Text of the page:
We’ve had some stellar weather for the last week and I have to wonder, “Are the plants that I’ve put in going to be safe, or is there a killing frost lurking around the corner?” Historically, I have put in plants – as have many, many of us – only to have them frosted because I’ve been faked out by Mother Nature. How are all of you feeling about this weather? Solid spring or Mother Nature’s fake-out?
- Prepare and prime irrigation system for summer.
- Use a soil thermometer to help you know when to plant vegetables. Wait until the soil is consistently above 70°F to plant tomatoes, squash, melons, peppers and eggplant.
- Place pheromone traps in apple trees to detect presence of codling moth. Plan a control program of baits and/or predators when moths are found.
Maintenance and Clean Up
- Fertilize rhododendrons and azaleas with acid-type fertilizer. If established and healthy, their nutrient needs should be minimal. Remove spent blossoms.
- When selecting new roses, choose plants labeled for resistance to diseases. Fertilize roses and control rose diseases such as mildew with a spray of water/baking soda/a bit of oil.
- Plant dahlias, gladioli, and tuberous begonias.
- Plant chrysanthemums for fall color.
- Plant these vegetables: Snap and lima beans, Brussels sprouts, cantaloupes, slicing and pickling cucumbers, dill, eggplant, kale, peppers, pumpkins, summer and winter squash, onions, potatoes, tomatoes, and watermelon.
Pest Monitoring and Management
- Manage weeds while they are small and actively growing with light cultivation or spray with white vinegar.
- Trap moles and gophers as new mounds appear. Or get a nice, big cat.
- Leaf rolling worms may affect apples and blueberries. Prune off and destroy affected leaves.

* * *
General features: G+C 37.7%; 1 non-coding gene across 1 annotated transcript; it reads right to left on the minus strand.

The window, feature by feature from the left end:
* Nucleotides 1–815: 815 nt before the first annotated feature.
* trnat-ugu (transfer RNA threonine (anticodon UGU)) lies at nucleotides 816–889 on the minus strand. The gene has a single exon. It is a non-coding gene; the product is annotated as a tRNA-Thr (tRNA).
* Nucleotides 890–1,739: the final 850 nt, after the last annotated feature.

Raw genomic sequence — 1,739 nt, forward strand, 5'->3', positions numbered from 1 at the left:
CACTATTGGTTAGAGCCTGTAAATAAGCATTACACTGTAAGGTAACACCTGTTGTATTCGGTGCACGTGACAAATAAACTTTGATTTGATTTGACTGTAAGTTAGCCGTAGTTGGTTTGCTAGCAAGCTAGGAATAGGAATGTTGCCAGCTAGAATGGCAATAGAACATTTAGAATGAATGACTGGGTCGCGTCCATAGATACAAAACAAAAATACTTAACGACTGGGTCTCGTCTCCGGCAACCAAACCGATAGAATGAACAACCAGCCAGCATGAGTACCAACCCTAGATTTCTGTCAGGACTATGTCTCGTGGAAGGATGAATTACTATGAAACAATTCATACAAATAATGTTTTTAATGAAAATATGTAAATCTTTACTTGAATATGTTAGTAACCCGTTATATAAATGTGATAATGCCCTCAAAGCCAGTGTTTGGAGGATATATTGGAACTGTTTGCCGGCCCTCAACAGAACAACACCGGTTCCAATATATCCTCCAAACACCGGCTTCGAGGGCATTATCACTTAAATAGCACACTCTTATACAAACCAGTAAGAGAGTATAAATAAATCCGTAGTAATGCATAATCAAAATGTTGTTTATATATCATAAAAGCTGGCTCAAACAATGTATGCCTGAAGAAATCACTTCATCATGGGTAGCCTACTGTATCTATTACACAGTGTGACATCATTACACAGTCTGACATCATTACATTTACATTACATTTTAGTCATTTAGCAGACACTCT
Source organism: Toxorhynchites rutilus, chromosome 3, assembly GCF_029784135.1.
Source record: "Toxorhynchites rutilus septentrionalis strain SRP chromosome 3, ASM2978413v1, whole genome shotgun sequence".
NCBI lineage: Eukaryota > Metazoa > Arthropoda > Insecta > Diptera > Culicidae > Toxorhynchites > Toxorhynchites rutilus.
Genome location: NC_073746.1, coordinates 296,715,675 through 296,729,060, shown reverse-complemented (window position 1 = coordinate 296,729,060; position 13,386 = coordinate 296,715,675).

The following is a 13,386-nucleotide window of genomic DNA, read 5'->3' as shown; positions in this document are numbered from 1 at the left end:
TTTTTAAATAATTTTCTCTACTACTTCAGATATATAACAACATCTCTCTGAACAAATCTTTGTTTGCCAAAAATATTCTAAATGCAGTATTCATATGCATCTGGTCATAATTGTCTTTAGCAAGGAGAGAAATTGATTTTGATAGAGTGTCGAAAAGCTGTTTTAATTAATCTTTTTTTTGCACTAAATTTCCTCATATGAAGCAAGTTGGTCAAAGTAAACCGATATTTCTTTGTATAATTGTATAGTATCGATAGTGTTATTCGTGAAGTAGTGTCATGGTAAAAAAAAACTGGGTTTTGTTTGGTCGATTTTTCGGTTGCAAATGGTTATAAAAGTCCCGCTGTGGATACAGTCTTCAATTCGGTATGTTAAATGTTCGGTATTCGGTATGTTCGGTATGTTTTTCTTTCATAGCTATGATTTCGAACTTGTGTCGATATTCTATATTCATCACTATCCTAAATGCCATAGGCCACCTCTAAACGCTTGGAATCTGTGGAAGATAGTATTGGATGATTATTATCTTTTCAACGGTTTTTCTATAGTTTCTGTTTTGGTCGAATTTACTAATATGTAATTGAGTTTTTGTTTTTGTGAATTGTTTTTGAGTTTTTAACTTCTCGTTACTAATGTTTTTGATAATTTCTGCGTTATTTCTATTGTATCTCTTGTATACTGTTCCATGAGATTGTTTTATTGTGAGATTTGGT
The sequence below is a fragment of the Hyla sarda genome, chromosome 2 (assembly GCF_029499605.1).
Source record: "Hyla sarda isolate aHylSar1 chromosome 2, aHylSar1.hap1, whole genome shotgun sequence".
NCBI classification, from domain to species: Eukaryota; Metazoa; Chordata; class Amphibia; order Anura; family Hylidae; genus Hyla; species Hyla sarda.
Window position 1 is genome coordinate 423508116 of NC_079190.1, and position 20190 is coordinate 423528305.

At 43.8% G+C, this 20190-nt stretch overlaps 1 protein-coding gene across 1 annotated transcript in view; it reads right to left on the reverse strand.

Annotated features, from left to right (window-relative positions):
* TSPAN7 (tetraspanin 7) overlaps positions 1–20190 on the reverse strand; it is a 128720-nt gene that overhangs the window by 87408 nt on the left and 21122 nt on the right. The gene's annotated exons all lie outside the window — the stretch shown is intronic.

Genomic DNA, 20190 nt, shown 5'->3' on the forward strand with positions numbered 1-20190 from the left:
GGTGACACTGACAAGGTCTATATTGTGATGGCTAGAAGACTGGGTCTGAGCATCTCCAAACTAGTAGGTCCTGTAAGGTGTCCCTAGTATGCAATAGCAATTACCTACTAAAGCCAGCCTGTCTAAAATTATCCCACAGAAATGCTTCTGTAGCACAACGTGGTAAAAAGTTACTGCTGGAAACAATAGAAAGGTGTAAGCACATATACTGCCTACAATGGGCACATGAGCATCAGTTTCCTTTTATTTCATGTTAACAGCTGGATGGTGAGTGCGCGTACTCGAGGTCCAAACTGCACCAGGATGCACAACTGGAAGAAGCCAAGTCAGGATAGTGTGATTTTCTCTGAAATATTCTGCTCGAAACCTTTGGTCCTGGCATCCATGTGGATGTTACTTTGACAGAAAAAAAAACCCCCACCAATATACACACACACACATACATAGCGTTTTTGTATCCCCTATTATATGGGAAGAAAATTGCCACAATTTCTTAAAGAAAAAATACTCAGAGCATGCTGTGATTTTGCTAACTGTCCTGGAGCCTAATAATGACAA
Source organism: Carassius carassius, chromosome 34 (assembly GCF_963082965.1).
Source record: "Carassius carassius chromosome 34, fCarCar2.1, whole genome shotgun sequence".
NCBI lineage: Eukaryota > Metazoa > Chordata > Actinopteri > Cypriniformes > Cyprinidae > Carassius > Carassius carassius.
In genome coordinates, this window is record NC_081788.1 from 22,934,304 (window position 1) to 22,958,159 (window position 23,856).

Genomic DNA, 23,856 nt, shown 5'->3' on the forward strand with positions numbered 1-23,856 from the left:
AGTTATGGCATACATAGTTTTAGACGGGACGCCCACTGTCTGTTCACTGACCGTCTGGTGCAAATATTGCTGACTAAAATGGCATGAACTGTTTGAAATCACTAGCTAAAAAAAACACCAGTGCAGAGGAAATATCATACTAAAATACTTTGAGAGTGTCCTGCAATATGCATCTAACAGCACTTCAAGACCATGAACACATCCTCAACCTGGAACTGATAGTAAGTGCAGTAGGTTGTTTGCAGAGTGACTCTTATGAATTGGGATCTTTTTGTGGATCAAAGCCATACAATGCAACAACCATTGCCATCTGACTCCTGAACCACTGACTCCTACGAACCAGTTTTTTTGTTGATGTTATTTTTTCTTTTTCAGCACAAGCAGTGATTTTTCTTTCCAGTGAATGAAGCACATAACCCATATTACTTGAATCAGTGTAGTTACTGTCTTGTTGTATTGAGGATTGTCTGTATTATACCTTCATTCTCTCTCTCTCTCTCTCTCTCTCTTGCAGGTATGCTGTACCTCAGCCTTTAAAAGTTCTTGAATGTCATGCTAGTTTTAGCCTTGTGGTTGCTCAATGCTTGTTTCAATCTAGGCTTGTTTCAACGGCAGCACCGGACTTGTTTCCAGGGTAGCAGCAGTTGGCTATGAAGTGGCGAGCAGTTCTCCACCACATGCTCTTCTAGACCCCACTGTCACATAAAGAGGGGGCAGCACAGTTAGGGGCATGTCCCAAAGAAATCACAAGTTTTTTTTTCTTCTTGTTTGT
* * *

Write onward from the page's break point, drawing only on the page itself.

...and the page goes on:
- Monitor aphids on strawberries and ornamentals. If present, control options include washing off with water, hand removal, or insecticidal soaps. Promoting natural enemies (predators and parasitoids that eat or kill insects) is a longer-term solution for insect control in gardens.
- Spittle bugs may appear on ornamental plants as foam on stems. In most cases, they don’t require management. If desired, wash off with water or use insecticidal soap as a contact spray.
- Control cabbage worms in cabbage and cauliflower, 12-spotted cucumber beetle in beans and lettuce, maggot in radishes. Control can involve hand removal, placing barrier screen over newly planted rows, or spraying with insecticidal soaps.
- Tiny holes in foliage and shiny, black beetles on tomato, beets, radishes, and potato indicate flea beetle attack. Treat with Neem, Bt-s, or use nematodes for larvae.
- Prevent root maggots when planting cole crops (cabbage, broccoli, collards and kale), by covering with row covers or screens.
- Monitor rhododendrons, azaleas, primroses and other broadleaf ornamentals for adult root weevils. Look for fresh evidence of feeding (notching at leaf edges). Try sticky trap products on plant trunks to trap adult weevils. Protect against damaging the bark by applying the sticky material on a 4-inch wide band of poly sheeting or burlap wrapped around the trunk. Mark plants now and manage with beneficial nematodes when soil temperatures are above 55°F. If root weevils are a consistent problem, consider removing plants and choosing resistant varieties.
- Control slugs with bait or traps and by removing or mowing vegetation near garden plots, plates of beer or diatomaceous earth.
- Identify problems before acting, and opt for the least toxic approach. Cultural, physical and biological controls are the cornerstones of a sustainable pest management program. Least-toxic choices are insecticidal soaps, horticultural oils, botanical insecticides and organic and synthetic pesticides and natural predators.
If you are having issues with a specific plant, need help identifying a problem or pest, do contact the fine folks at the extension offices:
Southern Oregon Research & Extension Center
569 Hanley Road, Central Point OR 97503
Josephine County Extension Center
215 Ringuette Street
Grants Pass, OR 97527